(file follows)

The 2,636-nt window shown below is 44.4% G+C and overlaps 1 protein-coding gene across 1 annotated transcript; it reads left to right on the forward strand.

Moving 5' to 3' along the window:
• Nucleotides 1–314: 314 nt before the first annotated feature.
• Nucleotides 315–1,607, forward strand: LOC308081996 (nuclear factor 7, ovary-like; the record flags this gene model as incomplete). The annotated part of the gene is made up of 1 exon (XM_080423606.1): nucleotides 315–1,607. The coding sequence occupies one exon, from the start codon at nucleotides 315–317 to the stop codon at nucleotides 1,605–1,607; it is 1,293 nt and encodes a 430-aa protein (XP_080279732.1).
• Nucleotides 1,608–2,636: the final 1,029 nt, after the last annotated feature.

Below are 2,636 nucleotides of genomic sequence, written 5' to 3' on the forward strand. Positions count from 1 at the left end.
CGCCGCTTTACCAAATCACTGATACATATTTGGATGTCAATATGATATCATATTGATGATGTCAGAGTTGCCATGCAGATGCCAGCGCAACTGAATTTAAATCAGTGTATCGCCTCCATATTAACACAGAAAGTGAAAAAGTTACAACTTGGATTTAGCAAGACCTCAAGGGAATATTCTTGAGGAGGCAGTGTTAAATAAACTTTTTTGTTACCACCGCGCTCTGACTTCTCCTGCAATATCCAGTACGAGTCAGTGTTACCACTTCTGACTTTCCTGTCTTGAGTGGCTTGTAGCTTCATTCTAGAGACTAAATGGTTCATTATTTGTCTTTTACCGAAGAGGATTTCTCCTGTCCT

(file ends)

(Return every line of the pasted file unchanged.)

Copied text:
The 2,636-nt window shown below is 44.4% G+C and overlaps 1 protein-coding gene across 1 annotated transcript; it reads left to right on the forward strand.

Moving 5' to 3' along the window:
• Nucleotides 1–314: 314 nt before the first annotated feature.
• Nucleotides 315–1,607, forward strand: LOC308081996 (nuclear factor 7, ovary-like; the record flags this gene model as incomplete). The annotated part of the gene is made up of 1 exon (XM_080423606.1): nucleotides 315–1,607. The coding sequence occupies one exon, from the start codon at nucleotides 315–317 to the stop codon at nucleotides 1,605–1,607; it is 1,293 nt and encodes a 430-aa protein (XP_080279732.1).
• Nucleotides 1,608–2,636: the final 1,029 nt, after the last annotated feature.

Below are 2,636 nucleotides of genomic sequence, written 5' to 3' on the forward strand. Positions count from 1 at the left end.
CGCCGCTTTACCAAATCACTGATACATATTTGGATGTCAATATGATATCATATTGATGATGTCAGAGTTGCCATGCAGATGCCAGCGCAACTGAATTTAAATCAGTGTATCGCCTCCATATTAACACAGAAAGTGAAAAAGTTACAACTTGGATTTAGCAAGACCTCAAGGGAATATTCTTGAGGAGGCAGTGTTAAATAAACTTTTTTGTTACCACCGCGCTCTGACTTCTCCTGCAATATCCAGTACGAGTCAGTGTTACCACTTCTGACTTTCCTGTCTTGAGTGGCTTGTAGCTTCATTCTAGAGACTAAATGGTTCATTATTTGTCTTTTACCGAAGAGGATTTCTCCTGTCCT